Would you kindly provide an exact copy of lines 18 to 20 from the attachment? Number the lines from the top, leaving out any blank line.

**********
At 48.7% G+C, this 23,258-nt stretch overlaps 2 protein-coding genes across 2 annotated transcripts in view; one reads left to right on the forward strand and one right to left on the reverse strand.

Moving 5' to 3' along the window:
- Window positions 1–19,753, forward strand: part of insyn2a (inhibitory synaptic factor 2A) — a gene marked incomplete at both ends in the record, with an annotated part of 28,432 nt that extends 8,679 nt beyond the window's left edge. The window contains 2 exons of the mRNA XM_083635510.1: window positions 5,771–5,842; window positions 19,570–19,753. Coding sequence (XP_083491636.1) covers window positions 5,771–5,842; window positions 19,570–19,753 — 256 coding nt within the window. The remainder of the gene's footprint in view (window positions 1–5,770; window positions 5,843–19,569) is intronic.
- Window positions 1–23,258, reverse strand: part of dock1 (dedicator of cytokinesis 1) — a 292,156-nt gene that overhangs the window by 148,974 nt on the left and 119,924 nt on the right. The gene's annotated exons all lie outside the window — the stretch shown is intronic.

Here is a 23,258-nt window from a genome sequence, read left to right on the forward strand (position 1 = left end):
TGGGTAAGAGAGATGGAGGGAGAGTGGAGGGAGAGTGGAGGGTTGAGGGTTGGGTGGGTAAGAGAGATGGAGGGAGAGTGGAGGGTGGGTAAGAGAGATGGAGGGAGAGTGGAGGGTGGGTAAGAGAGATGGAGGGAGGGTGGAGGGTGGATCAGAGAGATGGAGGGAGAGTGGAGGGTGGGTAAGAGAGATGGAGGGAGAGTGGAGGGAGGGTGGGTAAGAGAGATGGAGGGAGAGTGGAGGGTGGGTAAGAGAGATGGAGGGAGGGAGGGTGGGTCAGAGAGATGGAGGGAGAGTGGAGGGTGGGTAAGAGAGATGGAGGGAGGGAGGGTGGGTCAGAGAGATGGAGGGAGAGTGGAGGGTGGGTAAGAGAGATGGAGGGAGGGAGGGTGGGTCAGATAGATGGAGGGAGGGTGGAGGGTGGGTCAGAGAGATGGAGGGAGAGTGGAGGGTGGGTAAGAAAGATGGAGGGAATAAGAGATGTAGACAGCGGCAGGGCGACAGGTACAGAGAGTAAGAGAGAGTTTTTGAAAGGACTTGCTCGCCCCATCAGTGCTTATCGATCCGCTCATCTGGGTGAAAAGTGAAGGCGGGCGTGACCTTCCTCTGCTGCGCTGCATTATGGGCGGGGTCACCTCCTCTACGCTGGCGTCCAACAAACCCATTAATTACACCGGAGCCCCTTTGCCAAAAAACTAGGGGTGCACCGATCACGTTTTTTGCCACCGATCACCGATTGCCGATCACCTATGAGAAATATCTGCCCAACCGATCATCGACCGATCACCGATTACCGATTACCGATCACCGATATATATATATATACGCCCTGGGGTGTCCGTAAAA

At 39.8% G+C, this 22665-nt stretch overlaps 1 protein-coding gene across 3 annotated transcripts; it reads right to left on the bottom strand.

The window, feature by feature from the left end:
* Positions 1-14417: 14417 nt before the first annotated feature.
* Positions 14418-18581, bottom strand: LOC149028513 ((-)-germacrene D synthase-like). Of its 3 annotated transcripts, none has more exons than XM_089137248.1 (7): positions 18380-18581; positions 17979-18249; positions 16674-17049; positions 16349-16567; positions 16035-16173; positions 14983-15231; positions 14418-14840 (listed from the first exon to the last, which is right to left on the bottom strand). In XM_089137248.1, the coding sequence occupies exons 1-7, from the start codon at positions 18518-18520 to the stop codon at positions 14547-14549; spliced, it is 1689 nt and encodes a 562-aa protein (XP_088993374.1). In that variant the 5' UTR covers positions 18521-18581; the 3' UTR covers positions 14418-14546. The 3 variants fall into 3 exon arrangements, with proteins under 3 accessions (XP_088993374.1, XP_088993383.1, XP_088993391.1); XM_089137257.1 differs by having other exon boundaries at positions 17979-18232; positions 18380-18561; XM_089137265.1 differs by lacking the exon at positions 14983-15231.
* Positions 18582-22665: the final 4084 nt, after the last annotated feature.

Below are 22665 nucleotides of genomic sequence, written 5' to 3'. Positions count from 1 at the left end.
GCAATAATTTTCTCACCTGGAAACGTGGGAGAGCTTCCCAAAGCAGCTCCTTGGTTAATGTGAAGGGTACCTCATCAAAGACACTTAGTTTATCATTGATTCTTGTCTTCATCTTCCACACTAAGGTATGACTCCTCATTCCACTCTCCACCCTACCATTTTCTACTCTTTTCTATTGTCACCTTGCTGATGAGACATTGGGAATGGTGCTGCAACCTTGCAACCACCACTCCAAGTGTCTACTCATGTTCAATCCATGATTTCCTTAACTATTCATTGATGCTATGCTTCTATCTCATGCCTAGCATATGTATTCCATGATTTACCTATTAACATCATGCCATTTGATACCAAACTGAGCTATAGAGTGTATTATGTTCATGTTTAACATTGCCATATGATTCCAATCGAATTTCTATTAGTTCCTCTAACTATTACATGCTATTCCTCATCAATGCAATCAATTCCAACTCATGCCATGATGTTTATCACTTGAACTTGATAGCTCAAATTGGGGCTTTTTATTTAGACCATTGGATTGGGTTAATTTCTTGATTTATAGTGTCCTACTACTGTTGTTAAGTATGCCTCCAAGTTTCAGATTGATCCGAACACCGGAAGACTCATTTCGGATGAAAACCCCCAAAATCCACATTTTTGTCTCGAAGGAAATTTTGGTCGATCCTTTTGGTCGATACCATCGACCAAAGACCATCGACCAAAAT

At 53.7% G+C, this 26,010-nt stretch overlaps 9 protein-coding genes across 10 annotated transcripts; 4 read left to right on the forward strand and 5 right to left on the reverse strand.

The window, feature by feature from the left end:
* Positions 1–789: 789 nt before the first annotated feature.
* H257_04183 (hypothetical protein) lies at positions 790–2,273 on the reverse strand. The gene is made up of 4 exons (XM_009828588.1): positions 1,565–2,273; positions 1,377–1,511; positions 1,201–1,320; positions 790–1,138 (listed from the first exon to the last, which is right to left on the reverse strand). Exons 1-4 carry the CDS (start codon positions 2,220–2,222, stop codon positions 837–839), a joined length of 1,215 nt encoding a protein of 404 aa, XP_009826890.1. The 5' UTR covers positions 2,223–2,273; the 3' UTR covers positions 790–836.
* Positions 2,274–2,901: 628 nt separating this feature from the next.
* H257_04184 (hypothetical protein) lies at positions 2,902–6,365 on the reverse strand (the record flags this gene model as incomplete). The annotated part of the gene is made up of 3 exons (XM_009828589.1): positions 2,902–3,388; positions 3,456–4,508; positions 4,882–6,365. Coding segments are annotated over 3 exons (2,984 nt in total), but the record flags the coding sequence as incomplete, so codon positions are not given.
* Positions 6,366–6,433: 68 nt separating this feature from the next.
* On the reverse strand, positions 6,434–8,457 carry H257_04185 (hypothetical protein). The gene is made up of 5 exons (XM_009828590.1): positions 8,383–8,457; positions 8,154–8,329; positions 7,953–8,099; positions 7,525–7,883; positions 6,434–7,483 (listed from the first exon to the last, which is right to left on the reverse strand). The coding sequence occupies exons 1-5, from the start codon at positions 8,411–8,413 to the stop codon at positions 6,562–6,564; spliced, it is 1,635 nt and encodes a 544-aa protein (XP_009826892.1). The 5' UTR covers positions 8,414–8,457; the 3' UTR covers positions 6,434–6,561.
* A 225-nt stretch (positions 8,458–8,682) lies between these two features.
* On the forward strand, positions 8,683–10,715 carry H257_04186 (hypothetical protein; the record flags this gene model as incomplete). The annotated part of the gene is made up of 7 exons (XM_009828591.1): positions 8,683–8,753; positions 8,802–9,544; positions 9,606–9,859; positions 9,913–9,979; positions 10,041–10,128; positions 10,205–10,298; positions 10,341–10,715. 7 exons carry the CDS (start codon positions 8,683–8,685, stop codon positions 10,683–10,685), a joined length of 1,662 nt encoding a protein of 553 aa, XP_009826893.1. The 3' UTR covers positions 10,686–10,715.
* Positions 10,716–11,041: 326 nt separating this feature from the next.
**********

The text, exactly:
* Positions 2,274–2,901: 628 nt separating this feature from the next.
* H257_04184 (hypothetical protein) lies at positions 2,902–6,365 on the reverse strand (the record flags this gene model as incomplete). The annotated part of the gene is made up of 3 exons (XM_009828589.1): positions 2,902–3,388; positions 3,456–4,508; positions 4,882–6,365. Coding segments are annotated over 3 exons (2,984 nt in total), but the record flags the coding sequence as incomplete, so codon positions are not given.
* Positions 6,366–6,433: 68 nt separating this feature from the next.